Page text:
Quantification of Fungicide Resistance in Cercospora sojina Populations and Development of a Fungicide Application Decision Aid for Soybean in the Mid-Atlantic U.S.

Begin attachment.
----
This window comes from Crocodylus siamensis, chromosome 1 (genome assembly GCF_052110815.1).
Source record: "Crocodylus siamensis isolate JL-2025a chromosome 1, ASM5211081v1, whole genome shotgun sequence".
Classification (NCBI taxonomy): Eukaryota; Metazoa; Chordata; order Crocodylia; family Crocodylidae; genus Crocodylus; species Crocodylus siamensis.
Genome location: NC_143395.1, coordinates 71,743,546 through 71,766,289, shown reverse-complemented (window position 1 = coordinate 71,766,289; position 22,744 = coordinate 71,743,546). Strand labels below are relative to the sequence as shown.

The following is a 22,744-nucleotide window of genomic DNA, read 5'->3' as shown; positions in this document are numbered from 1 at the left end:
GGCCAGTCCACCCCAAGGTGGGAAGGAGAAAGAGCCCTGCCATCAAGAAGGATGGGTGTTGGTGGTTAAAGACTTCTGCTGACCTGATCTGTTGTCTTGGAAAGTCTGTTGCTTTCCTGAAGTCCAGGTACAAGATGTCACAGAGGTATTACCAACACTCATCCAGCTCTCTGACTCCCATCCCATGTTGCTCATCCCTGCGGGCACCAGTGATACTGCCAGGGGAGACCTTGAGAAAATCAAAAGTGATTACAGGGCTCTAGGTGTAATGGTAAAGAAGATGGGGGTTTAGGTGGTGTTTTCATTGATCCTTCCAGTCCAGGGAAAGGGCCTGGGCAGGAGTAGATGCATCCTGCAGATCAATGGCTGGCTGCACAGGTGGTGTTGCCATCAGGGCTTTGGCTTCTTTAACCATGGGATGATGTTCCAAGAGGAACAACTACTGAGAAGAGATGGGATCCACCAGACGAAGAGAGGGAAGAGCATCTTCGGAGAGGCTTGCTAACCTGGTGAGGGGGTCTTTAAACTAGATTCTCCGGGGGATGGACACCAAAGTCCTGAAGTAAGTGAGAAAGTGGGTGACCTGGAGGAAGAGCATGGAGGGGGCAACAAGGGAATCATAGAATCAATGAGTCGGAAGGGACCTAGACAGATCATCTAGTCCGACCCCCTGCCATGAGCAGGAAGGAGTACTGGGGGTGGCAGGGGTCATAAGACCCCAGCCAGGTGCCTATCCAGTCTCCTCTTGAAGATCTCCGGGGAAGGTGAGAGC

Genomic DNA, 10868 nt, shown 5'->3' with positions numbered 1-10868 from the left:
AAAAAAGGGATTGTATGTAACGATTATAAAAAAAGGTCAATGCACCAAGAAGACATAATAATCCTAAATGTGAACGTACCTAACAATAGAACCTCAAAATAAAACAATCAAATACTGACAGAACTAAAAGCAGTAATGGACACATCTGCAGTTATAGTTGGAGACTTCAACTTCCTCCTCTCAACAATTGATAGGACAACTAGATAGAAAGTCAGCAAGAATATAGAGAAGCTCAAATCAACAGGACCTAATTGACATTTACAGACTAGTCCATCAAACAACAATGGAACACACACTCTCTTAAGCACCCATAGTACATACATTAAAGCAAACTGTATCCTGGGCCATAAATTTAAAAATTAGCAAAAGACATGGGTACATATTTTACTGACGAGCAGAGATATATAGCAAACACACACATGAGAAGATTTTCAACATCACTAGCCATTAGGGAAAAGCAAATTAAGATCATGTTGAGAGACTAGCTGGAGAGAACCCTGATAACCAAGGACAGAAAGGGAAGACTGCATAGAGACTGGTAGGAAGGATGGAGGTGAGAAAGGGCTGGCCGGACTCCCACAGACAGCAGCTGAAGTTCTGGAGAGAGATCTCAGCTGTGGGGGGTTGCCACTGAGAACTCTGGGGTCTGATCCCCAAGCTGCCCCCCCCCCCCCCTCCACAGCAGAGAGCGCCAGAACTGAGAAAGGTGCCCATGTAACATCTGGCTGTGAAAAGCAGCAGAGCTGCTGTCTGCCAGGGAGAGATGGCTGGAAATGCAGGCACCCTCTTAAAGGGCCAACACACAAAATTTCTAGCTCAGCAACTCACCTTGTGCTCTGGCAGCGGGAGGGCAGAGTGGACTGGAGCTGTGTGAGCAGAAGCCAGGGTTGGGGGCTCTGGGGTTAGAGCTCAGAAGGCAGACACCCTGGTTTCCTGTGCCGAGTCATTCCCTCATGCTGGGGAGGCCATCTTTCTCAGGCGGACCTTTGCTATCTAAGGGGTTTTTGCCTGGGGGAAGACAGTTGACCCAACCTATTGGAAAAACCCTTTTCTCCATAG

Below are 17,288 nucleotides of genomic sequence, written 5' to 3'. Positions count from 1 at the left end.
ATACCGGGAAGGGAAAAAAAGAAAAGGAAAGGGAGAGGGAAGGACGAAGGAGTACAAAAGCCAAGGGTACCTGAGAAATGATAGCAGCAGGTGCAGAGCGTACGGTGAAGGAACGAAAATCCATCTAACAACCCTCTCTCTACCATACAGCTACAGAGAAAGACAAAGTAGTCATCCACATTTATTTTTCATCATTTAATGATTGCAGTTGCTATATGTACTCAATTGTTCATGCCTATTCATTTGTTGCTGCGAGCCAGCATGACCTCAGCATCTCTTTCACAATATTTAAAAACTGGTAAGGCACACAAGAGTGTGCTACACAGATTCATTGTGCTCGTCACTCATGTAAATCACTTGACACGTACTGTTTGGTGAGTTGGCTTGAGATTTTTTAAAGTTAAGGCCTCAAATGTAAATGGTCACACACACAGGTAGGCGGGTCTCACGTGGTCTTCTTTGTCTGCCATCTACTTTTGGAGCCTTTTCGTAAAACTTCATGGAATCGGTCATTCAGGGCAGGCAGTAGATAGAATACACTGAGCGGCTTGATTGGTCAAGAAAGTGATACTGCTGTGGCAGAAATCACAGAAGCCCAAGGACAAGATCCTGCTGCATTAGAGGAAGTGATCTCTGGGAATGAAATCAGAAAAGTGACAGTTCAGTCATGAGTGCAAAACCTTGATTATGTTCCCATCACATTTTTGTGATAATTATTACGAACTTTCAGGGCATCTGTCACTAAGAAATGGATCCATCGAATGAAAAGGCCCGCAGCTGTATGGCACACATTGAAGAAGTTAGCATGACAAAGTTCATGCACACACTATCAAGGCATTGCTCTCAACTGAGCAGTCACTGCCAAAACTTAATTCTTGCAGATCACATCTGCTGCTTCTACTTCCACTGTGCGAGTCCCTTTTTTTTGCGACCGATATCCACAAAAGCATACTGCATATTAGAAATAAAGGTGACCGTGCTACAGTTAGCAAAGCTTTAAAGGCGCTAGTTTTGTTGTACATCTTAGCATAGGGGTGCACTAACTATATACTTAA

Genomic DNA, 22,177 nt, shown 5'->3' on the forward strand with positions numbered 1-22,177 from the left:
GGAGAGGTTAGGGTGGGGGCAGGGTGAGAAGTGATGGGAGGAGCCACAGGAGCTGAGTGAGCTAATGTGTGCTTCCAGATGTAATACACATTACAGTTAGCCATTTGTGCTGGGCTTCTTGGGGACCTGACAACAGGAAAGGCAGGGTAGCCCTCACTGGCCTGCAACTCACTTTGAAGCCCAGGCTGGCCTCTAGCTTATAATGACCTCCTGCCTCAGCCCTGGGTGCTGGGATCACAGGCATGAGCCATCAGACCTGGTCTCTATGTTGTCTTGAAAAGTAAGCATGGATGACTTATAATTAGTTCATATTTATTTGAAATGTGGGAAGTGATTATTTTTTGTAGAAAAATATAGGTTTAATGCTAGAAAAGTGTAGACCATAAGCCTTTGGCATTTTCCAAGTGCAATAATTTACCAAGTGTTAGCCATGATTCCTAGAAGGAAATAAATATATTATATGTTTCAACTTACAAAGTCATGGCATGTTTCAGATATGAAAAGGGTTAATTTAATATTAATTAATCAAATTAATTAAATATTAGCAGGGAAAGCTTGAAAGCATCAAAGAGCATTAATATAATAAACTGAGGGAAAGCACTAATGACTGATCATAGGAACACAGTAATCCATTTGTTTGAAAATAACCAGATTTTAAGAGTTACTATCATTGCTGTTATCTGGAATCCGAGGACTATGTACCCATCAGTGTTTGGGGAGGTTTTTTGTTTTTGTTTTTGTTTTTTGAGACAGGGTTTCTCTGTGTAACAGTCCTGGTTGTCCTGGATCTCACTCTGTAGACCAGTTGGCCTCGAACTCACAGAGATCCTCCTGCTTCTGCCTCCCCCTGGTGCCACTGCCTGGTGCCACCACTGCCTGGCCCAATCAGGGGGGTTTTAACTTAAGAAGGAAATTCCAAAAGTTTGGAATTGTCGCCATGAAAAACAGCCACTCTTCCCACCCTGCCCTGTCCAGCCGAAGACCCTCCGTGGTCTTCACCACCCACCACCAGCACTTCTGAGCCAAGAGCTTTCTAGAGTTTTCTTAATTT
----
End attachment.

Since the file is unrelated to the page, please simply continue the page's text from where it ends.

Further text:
Soybean is an important source of protein in animal feed, and growing demand for meat consumption worldwide has led to increased soybean production. Over 120 million metric tons of soybean were harvested in the United States in 2018, approximately one-third of the world production. In the Mid-Atlantic region, soybean is one of the most valuable field crops. Major foliar diseases that reduce soybean yield in the Mid-Atlantic region are frogeye leaf spot (FLS) and Cercospora leaf blight. In addition to crop rotation and host resistance, foliar fungicides, often with quinone outside inhibitor (QoI) active ingredients, are used to manage these soybean foliar diseases. Yield benefits of foliar fungicides have been inconsistent and this may be the result of low disease pressure, unfavorable environmental conditions for disease development, or the presence of fungal pathogen populations that have developed resistance to fungicides. The objectives of this research were 1) to develop a pyrosequencing-based assay to rapidly quantify QoI resistance frequencies in Cercospora sojina, the causal agent of FLS, 2) to examine the effects of fungicide application timings, disease pressure, and environmental factors on soybean yield, and 3) to develop a weather-based soybean foliar fungicide application decision aid for the Mid-Atlantic U.S. using a threshold decision rule. A pyrosequencing assay targeting the G143A mutation was designed, and a Virginia survey of C. sojina populations indicated that the G143A mutation conferring QoI resistance is widespread. In small plot fungicide application timing experiments, five weekly fungicide applications starting at beginning pod (R3) resulted in the greatest yield, but for single fungicide applications, R3 or 1 week after R3 resulted in the greatest yields. There was positive relationship between the cumulative number of disease favorable days (mean daily temperature 20-30°C and ≥ 10 hours of relative humidity >90%) from planting to R3 and disease severity at the full pod stage (r = 0.97, P = <0.01). Higher disease severity was associated with greater yield loss (r2 =0.53, P = 0.10) suggesting foliar fungicide applications are more likely to have yield benefits as the number of disease favorable days prior to R3 increase. A disease favorable-days threshold (FDT) using the environmental parameters indicated above was evaluated in on-farm experiments throughout Virginia, Maryland, and Delaware. Based on decision rules, FDT = 8 three weeks prior to R3 was the best predictor of a yield benefit with an R3 fungicide application. The decision aid was also able to correctly predict when a fungicide application would not be profitable ≥90% of the time. This weather-based decision aid along with monitoring of fungicide resistance development within the region will provide soybean growers in the Mid-Atlantic U.S. with tools to maximize yields and profitability.